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The Ripple Effect: Exploring the Power of Acts of Kindness

Now that I’m living in Weaverville, North Carolina I can tell you first hand southern hospitality is alive and well. The people are friendly, eager to say hello and converse. They’re also the most courteous drivers I've ever shared the road with. Being exposed to consistent acts of kindness reminded me of a research study that I once was told about. The study assessed people’s blood pressure and other physiological changes that took place when they performed an act of kindness and when they received an act of kindness. The research found that subjects physiological response was positively effected, it lowered their blood pressure. One variable that surprised the researchers was that those observing an act of kindness also experienced positive physiological benefits.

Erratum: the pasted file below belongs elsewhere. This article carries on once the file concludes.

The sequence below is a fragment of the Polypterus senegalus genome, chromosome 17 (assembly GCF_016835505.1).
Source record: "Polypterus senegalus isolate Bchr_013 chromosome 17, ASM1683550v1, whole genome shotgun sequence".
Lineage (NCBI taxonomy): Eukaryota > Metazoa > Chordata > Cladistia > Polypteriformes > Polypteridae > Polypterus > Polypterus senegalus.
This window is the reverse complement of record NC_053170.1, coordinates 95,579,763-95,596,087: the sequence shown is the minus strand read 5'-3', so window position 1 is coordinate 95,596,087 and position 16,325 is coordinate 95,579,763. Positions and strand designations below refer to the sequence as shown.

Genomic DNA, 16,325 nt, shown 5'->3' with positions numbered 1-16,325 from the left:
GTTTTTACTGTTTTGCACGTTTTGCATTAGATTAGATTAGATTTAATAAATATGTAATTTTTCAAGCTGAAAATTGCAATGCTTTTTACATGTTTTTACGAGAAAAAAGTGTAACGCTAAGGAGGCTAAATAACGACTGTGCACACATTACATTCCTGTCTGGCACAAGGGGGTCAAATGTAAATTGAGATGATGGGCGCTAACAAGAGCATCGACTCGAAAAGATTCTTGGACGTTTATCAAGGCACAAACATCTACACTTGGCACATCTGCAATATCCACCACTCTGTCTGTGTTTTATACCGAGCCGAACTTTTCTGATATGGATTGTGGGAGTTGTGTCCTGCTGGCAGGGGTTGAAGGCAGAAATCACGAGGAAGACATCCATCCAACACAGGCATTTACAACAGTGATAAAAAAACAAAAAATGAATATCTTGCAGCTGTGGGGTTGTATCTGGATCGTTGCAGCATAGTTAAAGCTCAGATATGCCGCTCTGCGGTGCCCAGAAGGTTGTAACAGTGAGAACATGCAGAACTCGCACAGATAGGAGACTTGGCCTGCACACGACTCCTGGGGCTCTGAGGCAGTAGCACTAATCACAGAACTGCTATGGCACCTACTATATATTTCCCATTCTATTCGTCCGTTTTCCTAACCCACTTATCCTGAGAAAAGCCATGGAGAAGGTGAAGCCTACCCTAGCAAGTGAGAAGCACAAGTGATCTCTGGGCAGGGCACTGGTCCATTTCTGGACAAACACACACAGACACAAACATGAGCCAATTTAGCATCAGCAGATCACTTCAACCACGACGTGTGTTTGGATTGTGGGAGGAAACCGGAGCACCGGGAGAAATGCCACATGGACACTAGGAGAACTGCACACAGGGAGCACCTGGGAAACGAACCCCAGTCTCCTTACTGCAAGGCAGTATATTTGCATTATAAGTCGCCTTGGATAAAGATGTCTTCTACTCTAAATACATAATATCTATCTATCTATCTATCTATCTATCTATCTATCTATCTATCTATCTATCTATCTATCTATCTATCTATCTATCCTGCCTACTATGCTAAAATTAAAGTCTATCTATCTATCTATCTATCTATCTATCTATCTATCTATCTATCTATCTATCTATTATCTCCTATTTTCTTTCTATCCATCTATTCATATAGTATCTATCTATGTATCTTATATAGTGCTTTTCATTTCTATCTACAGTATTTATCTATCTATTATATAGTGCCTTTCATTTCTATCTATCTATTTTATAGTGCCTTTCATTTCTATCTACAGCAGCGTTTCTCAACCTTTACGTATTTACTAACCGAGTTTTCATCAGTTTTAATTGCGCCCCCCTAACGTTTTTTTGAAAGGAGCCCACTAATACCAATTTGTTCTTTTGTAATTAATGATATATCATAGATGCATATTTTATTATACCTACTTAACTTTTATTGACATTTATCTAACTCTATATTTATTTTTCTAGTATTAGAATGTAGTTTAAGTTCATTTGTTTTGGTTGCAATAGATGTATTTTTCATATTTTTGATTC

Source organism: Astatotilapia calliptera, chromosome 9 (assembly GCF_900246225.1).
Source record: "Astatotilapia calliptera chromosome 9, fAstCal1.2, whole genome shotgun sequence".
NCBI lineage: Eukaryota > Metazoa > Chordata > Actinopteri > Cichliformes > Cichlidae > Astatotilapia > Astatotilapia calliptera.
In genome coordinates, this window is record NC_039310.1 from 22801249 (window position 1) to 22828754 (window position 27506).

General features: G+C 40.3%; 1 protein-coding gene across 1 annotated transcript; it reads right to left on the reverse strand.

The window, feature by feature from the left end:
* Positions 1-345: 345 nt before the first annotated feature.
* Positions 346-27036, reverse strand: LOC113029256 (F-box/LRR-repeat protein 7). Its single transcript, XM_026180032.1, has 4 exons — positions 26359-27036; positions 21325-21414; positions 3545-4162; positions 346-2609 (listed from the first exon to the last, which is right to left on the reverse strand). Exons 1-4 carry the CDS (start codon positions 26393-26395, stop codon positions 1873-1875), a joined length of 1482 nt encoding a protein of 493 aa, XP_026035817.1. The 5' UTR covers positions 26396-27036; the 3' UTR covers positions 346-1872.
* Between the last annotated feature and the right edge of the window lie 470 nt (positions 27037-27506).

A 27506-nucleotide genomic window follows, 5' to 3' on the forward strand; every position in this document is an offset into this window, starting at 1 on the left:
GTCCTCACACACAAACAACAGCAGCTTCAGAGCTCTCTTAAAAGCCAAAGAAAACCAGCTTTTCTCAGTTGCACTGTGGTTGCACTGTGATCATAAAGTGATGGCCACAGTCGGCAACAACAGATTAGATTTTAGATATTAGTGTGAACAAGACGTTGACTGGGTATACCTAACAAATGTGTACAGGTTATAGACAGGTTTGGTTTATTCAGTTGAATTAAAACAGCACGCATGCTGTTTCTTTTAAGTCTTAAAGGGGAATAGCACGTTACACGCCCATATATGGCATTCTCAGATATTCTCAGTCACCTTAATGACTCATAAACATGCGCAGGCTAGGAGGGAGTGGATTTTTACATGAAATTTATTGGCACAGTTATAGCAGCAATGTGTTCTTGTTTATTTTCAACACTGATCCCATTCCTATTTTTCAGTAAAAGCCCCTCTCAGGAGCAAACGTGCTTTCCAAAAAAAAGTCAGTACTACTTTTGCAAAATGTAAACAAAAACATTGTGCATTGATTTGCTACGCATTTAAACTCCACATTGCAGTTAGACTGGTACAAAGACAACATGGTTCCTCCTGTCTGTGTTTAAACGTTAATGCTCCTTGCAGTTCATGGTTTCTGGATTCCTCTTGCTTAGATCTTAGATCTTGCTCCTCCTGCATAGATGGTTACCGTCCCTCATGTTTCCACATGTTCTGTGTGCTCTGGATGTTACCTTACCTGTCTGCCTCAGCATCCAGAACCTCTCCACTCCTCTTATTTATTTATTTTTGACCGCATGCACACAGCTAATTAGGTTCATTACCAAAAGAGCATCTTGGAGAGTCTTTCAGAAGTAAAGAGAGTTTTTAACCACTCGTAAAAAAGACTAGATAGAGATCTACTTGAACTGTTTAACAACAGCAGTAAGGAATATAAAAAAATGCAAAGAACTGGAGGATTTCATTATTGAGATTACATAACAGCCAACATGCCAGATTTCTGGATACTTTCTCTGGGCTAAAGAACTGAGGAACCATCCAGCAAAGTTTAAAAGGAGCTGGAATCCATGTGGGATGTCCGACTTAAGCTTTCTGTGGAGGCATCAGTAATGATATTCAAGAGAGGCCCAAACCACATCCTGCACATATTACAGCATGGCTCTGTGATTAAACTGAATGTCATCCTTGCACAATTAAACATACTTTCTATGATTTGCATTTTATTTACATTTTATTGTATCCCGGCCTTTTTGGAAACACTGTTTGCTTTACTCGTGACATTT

Here are some other benefits of acts of kindness:

  • It helps you live longer

  • Increases immune response

  • Decreases disease rates

  • Decreases rates of depression

  • Improves sense of life satisfaction, it's going to make you happier

  • May reduce chronic pain

Some simple examples of acts of kindness:

  • Look someone in eyes and smile

  • Say hello

  • Give someone a compliment

  • Spend time with your loved ones or a complete stranger

  • Giving someone your undivided attention. This means while having a conversation, look at the person, truly listen and don’t interrupt them. This makes people feel like they're being heard.

Acts of Kindness are contagious. You've heard of the term, pay it forward. If you witnessed an act of kindness, you're more likely to then reciprocate and give the gift of an act of kindness. Just remember back to times when you gave and received an act of kindness and how that made you feel. The feeling of gratitude and well being. I’m challenging you to go out and consciously perform acts of kindness. It’s good for your health and well-being as well as those receiving and witnessing the good deed.

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